[arin-ppml] On IPv4 free pool runout and transfer policy requirements for the ARIN region

Matthew Kaufman matthew at matthew.at
Fri Jun 5 16:56:34 EDT 2015

On 6/5/2015 5:16 AM, John Curran wrote:
>    Our current needs-based IPv4 transfer policy is basically derived 
> from the IPv4
>    allocation policy, and the assumption that the registry should 
> determine those
>    parties who should be issued IPv4 address space.  This is very 
> reasonable
>    assumption when the resources are coming from the IPv4 regional 
> free pool,
>    but it is unclear what purpose is fulfilled in making the same 
> determination
>    when the resources are coming from another party.

It *does* make sense to do a similar needs test of transfers as long as 
there is also a free pool, specifically to discourage folks from 
transferring addresses away and backfilling them from the free pool.

Interestingly, now that we've made transfer have a different horizon 
than allocation, we do see organizations choosing to go that route *even 
though* addresses are available from the free pool.

>    If the community can agree on a common statement of the purpose for 
> the IPv4
>    transfer policy (which will take active engagement towards trying 
> to understand
>    everyone’s concerns), then it might be possible to lay groundwork 
> for simpler
>    transfer policy for which everyone understands the underlying 
> basis, and thus
>    has an much easier time supporting.

Agreed. Would be nice to know why there is a transfer policy, and why it 
might have limitations.

>    So, to start the discussion, what is the underlying need for an 
> IPv4 transfer
>    policy, and why?    I will get things going with a potential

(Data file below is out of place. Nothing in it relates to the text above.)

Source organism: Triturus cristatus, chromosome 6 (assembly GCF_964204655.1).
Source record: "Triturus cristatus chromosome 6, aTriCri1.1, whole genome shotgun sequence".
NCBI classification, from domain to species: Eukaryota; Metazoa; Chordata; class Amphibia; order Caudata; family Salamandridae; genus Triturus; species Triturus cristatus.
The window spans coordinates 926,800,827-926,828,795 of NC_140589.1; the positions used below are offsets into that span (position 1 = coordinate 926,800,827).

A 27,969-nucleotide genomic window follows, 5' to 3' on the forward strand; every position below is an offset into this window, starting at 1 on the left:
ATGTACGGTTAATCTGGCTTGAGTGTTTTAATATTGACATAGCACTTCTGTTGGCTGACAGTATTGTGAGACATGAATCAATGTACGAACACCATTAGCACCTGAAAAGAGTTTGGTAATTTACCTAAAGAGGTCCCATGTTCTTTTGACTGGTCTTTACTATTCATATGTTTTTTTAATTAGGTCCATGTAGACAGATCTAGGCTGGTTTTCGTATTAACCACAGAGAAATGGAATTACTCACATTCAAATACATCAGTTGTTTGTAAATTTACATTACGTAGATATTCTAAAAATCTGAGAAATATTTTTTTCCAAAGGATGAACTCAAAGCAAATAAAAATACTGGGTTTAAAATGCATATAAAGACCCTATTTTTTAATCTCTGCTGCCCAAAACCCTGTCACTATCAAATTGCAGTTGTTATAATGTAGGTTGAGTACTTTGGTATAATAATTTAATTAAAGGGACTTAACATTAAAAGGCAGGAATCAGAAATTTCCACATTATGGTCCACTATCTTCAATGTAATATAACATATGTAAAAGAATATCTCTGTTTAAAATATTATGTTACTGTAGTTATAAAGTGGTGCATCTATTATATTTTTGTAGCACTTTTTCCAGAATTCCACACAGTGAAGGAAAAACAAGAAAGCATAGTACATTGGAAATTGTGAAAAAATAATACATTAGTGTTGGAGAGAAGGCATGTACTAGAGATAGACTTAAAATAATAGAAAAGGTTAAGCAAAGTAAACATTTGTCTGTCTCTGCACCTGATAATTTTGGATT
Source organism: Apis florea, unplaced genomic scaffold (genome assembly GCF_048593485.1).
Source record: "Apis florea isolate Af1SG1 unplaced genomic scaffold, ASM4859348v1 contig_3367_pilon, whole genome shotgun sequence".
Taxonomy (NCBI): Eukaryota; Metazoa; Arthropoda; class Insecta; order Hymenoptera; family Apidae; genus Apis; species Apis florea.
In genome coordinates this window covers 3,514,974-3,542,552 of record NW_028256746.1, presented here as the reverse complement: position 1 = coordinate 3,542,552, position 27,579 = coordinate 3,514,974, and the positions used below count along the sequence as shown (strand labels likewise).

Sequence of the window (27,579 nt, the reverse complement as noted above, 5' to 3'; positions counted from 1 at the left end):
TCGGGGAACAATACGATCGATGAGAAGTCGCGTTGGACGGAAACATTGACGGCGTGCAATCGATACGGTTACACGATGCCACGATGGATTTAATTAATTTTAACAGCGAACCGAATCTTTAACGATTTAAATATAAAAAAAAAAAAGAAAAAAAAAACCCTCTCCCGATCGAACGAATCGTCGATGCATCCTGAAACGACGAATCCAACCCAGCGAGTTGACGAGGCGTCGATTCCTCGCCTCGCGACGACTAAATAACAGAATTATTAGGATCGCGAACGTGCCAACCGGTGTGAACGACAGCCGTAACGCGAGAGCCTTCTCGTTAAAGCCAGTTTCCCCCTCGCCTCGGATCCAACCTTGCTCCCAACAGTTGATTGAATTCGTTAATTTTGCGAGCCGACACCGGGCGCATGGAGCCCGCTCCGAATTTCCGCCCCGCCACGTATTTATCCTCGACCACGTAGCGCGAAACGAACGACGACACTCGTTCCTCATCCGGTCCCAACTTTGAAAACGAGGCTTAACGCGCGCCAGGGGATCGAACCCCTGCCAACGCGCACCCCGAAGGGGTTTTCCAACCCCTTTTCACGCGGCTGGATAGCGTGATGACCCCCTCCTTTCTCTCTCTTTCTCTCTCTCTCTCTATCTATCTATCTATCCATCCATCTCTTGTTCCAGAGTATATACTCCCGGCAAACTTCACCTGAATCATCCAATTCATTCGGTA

> less-contentious
>    example - it is quite possible that the an IPv4 transfer policy is 
> necessary
>    to insure that blocks that are transferred are of a minimum size. 
> While the
>    ISP community _may_ be capable of dealing with a flood of /30’s 
> suddenly
>    appearing and seeking routing, it is quite unclear if there is any 
> benefit in
>    creating that potential condition, and there is certainly risk to 
> the Internet if
>    ISPs succumb to the customer pressure and route such in large quantity.

I don't think that's any of ARIN's business. ARIN can issue blocks of 
whatever size it wants, and networks can choose (or not) to route them.

>    Can we start with a deliberate reasoned discussion on this one 
> aspect of the
>    IPv4 transfer policy, and if common ground is found, move on to any 
> other
>    perceived transfer policy requirements?

I do think that a transfer policy should require that the transferring 
party be able to show that those addresses are theirs to transfer.

And I do think that holding transfers when there's a dispute is probably 
a good idea.

Matthew Kaufman

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